Four theater performances to look forward to in 2018

Yet another Time Out blog post, this time looking at the year to come in Austin theater!

Four theater performances to look forward to in 2018

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Four upcoming musicals that’ll have you dancing in the aisles

Enjoy my latest Time Out blog post, looking ahead towards some upcoming musicals in town!

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‘People of Color Christmas’ a witty and aware holiday tradition

Here’s my review of a cool, woke new holiday show, People of Color Christmas, by local playwright Christine Hoang!


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Some Holiday-Season Updates

Life continues to come at me pretty fast these days, but I’ve been continuing to write reviews and articles, even if I haven’t been updating them here. So it’s time for another round-up!


I wrote another piece for Jeanne Claire van Ryzin’s fabulous online magazine, Sightlines. This one combines my comics studies background with my current political obsessions and a lot of soul-searching, which I’m really proud of. Please check it out!

Wonder Women and Malignant Men

Time Out Austin

Here’s a bevy of weekly blog posts for Time Out Austin blog:

A nationwide premiere is coming to Austin’s tiniest stage tomorrow

Broadway in Austin returns with a series of larger-than-life musicals

How a discount furniture store became Austin’s latest performance space

Austin’s top actresses shine in three upcoming plays

Ballet Austin’s principal dancer is ending his career with a bang—and a bow (this last one’s actually a full feature, not just a blog post!)

Austin American-Statesman Reviews

And last but not least, some good old fashioned theater reviews:

In the mood for a rom-com? ‘Much Ado About Nothing’ still charms

Jane Austen meets charming Christmas comedy in latest from Austin Playhouse (according to the comments, this one has the most boring sentence one reader has ever read in his life, so be on the lookout for it!)

‘A Miracle on 34th Street Classic Radiocast’ is charming, if old-fashioned, Christmas treat

In Street Corner Arts’ latest play, when you’re here, you’re family

Catch you all next time with (let’s be honest) probably another scrambling catch-up post!

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Updates. So, so many updates.

Oof, where does the time go, eh? It’s been a busy few months since the last time I updated. Things have been in a rush in both my professional and personal life, so I haven’t really had the bandwidth to attend to this blog, but the time is finally upon us!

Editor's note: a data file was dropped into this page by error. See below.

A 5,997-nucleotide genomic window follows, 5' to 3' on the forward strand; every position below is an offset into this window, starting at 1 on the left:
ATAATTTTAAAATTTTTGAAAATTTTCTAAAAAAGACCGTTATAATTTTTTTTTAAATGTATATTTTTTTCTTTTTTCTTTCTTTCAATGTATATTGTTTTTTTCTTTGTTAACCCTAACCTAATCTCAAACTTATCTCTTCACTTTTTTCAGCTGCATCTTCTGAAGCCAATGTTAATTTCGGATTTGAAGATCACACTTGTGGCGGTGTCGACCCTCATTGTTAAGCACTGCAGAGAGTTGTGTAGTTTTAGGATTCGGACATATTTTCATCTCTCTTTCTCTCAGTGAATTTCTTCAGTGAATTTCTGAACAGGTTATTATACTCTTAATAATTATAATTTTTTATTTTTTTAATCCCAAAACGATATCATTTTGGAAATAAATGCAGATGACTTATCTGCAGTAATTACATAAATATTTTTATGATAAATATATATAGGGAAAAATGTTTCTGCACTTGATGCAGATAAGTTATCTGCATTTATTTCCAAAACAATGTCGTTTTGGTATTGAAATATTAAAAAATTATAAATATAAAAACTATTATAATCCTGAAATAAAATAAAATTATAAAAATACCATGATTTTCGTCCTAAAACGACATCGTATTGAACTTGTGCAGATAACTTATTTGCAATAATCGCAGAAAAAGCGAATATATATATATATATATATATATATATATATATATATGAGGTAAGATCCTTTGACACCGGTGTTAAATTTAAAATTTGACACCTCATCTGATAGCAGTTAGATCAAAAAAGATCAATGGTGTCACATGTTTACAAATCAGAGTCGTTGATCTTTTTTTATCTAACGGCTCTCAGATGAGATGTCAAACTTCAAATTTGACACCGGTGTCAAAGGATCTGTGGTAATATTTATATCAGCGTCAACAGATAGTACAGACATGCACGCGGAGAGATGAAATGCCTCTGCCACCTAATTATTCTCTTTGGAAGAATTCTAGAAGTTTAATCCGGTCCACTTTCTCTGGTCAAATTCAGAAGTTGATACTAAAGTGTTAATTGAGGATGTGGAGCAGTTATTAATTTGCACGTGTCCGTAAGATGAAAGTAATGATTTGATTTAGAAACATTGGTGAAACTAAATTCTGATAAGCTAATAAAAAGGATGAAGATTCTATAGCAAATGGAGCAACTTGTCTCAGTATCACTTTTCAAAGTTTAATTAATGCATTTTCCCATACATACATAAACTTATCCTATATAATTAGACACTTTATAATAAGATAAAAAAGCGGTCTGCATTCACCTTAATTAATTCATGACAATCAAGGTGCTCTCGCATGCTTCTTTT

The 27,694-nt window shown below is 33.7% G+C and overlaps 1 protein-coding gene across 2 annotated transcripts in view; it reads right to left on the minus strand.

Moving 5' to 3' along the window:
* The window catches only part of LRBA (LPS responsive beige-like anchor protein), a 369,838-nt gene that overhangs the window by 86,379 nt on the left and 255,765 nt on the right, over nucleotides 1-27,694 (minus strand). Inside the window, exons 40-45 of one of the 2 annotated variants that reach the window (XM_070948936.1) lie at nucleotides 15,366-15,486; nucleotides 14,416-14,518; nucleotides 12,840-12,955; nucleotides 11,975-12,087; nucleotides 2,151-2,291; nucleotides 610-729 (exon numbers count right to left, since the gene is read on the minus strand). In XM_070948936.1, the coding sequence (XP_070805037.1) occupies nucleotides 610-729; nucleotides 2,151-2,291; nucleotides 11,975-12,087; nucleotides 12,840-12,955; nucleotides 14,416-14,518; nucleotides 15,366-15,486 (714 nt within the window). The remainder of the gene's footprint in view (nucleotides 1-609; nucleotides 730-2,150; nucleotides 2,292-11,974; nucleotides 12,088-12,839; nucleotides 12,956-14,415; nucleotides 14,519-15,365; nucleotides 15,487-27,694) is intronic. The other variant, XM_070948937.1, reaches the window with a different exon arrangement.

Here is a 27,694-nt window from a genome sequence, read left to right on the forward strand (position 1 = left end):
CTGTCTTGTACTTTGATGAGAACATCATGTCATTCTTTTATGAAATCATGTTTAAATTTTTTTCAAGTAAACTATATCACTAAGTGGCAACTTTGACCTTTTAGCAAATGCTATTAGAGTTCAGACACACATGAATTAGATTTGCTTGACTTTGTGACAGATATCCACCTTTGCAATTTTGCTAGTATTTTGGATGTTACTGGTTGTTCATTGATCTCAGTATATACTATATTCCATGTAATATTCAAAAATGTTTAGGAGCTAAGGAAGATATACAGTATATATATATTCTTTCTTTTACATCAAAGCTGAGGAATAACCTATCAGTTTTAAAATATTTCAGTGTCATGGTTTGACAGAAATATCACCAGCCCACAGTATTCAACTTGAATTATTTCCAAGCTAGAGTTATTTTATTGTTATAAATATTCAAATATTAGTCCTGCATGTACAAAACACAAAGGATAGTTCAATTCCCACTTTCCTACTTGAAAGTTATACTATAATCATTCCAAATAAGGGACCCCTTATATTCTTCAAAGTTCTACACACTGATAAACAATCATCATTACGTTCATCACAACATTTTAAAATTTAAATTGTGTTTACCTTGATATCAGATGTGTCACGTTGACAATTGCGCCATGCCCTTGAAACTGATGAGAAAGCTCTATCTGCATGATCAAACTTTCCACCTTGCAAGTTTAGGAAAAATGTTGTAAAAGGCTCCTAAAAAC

First, I should say that I’m writing a ton of stuff for my day job at Software Advice, much of which you can find on the company’s resource hub. However, since I write specialty pieces about customer relationship management (CRM), marketing, and other software niches, I figure it won’t be of much interest to people who follow this blog for my critical, cultural, and creative writing, so I won’t be posting that work here unless I write something particularly noteworthy.

However, you can now find my writing in a variety of cool new venues! Let’s run things down one at a time.


The brilliant Jeanne Claire van Ryzin has started a new Austin-based “online magazine of arts, culture and ideas” called Sightlines, and it’s something pretty special. While outlets for traditional long-form journalism and criticism are shrinking in Austin, this magazine is providing an outlet for in-depth looks at topics of importance to both Austin audiences and readers everywhere.

She has kindly asked me to contribute from time to time, including in the first issue. I was excited to do so, and wrote a somewhat personal post about my sense of personal identity, some now-questionable assertions I made in my book, Retcon Game: Retroactive Continuity and the Hyperlinking of America, and the nature of critiquing the arts in a post-Trump world. Check it out here:

Bursting the bubble: Art and audience in the age of Trump

Time Out Austin

For the better part of 2016 I’ve been contributing to Time Out Austin‘s quarterly print edition, writing features about theatre/dance and also providing listings of upcoming productions. Now, I’ll be working for Time Out on a more regular basis, providing theatre/dance-related weekly blog posts. You can check out the first one here, and stay tuned to the Time Out Austin blog for weekly posts:

Four holiday theater performances to catch this winter (that aren’t The Nutcracker)